In fact, the Wikipedia articles kinda contradict themselves (I think). They say that einsteinium and fermium did occur in the Oklo reactor at some point, but each article also states that: Synthesis of einsteinium/fermium from naturally occurring actinides uranium and thorium in the Earth crust (sic) requires multiple neutron capture, which is an extremely unlikely event.

So, how far does neutron capture get you in nature? As far as fermium or not past plutonium?

I’ve kinda had this debate before (see here and here), but it was focused more on the number of naturally occurring elements, not the heaviest. Looking back at those posts does remind me to point out this link that states: All six of these elements (93-98) have been found in very small amounts in samples of uranium-rich pitchblende. Alas, there is no primary source to back up that claim either.

So, what is the heaviest element that has shown up on this notional human-free Earth that I’ve dreamed up? I think I’m sticking with plutonium for now, until someone points me in the direction of a literature source that says otherwise.

UPDATE: this pdf prepared by Argonne National Lab a few years back seems to suggest that anything above uranium does not occur naturally… but includes confusing phrases such as:

Although neptunium is essentially not naturally present in the environment, very minute amounts may be associated with uranium ores (huh, so does it occur naturally or not?!)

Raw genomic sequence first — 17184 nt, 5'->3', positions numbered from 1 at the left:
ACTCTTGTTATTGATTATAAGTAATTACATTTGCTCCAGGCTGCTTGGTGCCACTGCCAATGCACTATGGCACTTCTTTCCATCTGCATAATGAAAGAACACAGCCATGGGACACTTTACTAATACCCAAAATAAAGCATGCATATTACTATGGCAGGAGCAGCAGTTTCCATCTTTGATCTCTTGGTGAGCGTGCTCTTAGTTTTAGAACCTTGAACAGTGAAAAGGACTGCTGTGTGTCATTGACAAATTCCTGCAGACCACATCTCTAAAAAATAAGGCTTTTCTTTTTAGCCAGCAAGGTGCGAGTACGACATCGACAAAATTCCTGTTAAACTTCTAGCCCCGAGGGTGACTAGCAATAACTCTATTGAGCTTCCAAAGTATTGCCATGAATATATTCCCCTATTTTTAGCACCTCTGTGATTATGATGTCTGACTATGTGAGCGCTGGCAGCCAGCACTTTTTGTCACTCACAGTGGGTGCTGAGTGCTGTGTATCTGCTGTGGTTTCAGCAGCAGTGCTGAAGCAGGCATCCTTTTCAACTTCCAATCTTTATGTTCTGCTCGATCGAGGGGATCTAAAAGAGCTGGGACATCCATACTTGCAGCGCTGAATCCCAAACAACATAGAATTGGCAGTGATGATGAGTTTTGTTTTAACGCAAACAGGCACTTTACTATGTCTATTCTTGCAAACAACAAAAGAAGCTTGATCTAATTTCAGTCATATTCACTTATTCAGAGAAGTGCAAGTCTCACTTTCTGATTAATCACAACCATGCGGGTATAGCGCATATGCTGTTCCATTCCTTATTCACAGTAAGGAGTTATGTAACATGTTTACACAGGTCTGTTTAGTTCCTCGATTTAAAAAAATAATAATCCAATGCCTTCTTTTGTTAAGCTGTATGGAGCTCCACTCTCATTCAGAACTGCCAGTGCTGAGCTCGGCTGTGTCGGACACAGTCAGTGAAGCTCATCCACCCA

and

Essentially all the plutonium on earth has been created within the past six decades by human activities involving fissionable materials (but it does mention the Oklo reactor…)

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2 Responses to The heaviest naturally occurring element on Earth?

  1. Chemdiary says:

    I have Emsley’s book right next to me. The entries on elements like Am, Bk, Cm, Cf just say “virtually nil” or “may be present but only in trace amounts.” They also suggest reading the entry about Uranium where you can read about the decay and Oklo etc.. But, there are no primary references cited for each element. There is however a bibliography in the end of the book, but you can’t really find the right source for each element.

    What I think might be helpful for you (and for all of us) is the references below from the book (I hope this is not a copyright violation):

    1. Cox, P.A. (1989) The Elements: Their Origin, Abundance and Distribution. Oxford University PRess, Oxford

    2. Cox, P.A. (1997) The Elements on Earth.Oxford University Press, Oxford

    3. Morss, L. R. and Fuger, J. (1992). Transuranium Elements: a Half Century. ACS, Washington, DC

    4. Seaborg, G.T. and Loveland, W.D. (1990). The Elements Beyond Uranium. Wiley Interscience, NY

    5. Venetsky, S.I. (1981) On Rare and Scattered Metals: Tales About Metals, Mir Publishers, Moscow (translated by N.G. Kittel)

  2. sgprilliman says:

    Thanks for this! I had never given any thought to the fact that the Am in our smoke detectors would have to be man-made. I wonder how many people realize there is something from a nuclear reactor in their home.